TOM: No, it’s not fine at all the way it is, for two reasons. Number one, it’s a fire hazard because all that dust is being trapped inside that wall cavity; that’s a major fire hazard. Secondly, all that moisture from your wet clothes is being blown up into the attic in that insulation. And once it makes the insulation damp, the insulation does not work. If you even add a minor amount of moisture to insulation, it loses about a third of its R-value.

    So, you want to figure out what went wrong and get it fixed. It can vent up into the attic but it has to continue through the attic and out to an exterior wall or out to the roof or out to a soffit. So you need to figure out why it disconnected, what happened and get it fixed in the easiest way possible. But get that dryer vent pointed outside as quickly as you can.

    CODY: OK. I’ll do that. There’s some cabinets hanging above the dryer, so I guess I need to pull those off and cut into the sheetrock to try to see where the disconnect is.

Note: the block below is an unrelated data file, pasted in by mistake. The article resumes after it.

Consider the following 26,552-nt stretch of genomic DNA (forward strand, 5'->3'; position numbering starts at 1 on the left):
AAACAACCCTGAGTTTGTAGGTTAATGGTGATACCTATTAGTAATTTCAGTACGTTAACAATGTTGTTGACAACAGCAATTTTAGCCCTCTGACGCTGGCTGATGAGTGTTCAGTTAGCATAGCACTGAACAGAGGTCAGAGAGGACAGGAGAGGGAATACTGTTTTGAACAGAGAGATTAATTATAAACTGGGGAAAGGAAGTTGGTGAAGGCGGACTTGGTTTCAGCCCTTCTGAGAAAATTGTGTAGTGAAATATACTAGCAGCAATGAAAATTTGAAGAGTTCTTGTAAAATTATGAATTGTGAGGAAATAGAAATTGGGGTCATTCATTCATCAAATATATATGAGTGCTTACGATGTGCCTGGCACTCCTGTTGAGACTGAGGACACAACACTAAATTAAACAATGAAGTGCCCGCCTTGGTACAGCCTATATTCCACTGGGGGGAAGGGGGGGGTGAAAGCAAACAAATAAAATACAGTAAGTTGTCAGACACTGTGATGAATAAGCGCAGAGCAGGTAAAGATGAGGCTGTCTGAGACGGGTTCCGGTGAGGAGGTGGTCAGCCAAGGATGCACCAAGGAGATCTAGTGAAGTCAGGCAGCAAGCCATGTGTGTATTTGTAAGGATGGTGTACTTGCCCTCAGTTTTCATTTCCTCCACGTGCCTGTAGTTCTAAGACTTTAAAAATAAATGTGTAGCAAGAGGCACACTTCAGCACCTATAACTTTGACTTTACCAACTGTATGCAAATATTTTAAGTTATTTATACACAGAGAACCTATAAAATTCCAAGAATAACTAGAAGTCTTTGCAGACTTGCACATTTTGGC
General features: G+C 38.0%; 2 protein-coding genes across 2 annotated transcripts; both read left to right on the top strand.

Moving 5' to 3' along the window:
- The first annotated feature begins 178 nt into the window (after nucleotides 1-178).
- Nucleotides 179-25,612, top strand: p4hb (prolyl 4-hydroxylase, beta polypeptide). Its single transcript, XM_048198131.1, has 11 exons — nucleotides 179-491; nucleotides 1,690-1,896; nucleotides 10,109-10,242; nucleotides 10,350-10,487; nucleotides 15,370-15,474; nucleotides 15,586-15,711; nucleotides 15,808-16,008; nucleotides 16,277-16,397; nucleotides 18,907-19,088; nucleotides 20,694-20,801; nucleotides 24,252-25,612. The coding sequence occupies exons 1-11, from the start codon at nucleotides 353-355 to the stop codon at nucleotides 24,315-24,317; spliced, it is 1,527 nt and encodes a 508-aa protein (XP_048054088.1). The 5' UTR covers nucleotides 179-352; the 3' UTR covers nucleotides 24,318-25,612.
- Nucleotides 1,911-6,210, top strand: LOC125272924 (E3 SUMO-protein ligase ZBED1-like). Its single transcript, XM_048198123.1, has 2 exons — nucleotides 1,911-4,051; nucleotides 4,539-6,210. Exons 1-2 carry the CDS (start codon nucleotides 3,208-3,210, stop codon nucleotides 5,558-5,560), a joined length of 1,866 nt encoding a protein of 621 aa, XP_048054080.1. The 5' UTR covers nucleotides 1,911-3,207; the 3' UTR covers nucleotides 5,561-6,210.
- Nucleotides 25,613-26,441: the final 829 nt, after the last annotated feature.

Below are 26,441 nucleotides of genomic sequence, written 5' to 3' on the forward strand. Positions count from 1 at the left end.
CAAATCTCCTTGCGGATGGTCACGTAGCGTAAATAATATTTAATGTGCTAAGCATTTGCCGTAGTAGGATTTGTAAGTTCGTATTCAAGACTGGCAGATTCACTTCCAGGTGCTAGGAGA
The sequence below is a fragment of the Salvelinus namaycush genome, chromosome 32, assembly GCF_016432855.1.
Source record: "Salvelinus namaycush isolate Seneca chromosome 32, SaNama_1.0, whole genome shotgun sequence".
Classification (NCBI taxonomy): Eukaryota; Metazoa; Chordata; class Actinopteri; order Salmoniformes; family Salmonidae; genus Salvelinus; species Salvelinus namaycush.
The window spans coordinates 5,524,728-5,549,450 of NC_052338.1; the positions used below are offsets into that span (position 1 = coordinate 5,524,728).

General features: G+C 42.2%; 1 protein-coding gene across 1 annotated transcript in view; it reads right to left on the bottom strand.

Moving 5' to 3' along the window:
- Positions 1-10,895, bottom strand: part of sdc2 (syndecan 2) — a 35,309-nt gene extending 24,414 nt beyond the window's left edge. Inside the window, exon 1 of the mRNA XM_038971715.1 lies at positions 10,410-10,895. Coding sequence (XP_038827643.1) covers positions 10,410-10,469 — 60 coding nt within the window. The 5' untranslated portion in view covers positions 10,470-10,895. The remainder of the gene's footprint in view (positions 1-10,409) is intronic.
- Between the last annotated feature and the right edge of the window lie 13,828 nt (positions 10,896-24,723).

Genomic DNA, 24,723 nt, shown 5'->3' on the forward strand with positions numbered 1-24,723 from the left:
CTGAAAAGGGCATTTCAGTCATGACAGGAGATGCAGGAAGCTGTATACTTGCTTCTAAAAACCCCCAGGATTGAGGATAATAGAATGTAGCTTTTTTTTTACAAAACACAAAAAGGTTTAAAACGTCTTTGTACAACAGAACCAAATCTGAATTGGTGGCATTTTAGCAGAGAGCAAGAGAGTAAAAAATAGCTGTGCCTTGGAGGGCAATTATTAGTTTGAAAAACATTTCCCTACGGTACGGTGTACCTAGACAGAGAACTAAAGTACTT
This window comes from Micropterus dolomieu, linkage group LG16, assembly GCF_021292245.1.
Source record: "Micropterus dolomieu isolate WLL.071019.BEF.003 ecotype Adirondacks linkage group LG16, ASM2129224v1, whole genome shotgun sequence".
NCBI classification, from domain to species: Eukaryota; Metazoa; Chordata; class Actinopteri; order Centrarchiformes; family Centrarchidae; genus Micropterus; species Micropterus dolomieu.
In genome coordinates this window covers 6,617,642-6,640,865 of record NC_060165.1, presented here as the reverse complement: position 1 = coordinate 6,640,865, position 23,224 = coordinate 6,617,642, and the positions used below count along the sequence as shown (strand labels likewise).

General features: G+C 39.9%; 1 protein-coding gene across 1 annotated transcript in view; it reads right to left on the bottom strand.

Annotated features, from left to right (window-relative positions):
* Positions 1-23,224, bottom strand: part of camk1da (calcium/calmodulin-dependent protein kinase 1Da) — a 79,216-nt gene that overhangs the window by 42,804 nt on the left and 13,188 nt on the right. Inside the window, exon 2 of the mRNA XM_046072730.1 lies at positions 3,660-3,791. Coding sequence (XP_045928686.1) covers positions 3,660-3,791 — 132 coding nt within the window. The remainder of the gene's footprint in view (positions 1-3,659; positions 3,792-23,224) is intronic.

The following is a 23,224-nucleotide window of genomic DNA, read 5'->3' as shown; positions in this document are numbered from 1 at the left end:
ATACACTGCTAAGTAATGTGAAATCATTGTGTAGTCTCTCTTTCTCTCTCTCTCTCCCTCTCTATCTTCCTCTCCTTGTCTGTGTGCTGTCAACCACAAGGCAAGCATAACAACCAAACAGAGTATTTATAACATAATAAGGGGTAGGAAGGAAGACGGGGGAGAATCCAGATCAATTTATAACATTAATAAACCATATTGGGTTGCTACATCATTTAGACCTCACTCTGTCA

TOM: Well, maybe. Why don’t you just pull the dryer out to begin with, stick a light in that duct and see if it tells you anything and then go from there. Try to minimize the exploratory surgery, Cody. OK?

    CODY: Yeah, OK. I’ll do that. I appreciate it.

    TOM: The more you cut open, the more you got to fix, man.

    LESLIE: Now we’ve got Johanna from Michigan who wants to get out and enjoy the deck. How can we help you with that project?

    JOHANNA: Hey. We’re getting ready to put a deck on the back of our house. It’s going to be about 20×20. And we’re looking at the composite products and in doing some research, I have come across some hair-raising images of black mold, chipping, cracking, crumbling and so on. And I would just like to get your opinion on the composite decking and if it truly holds up the way it says it does or if there are things we need to look out for.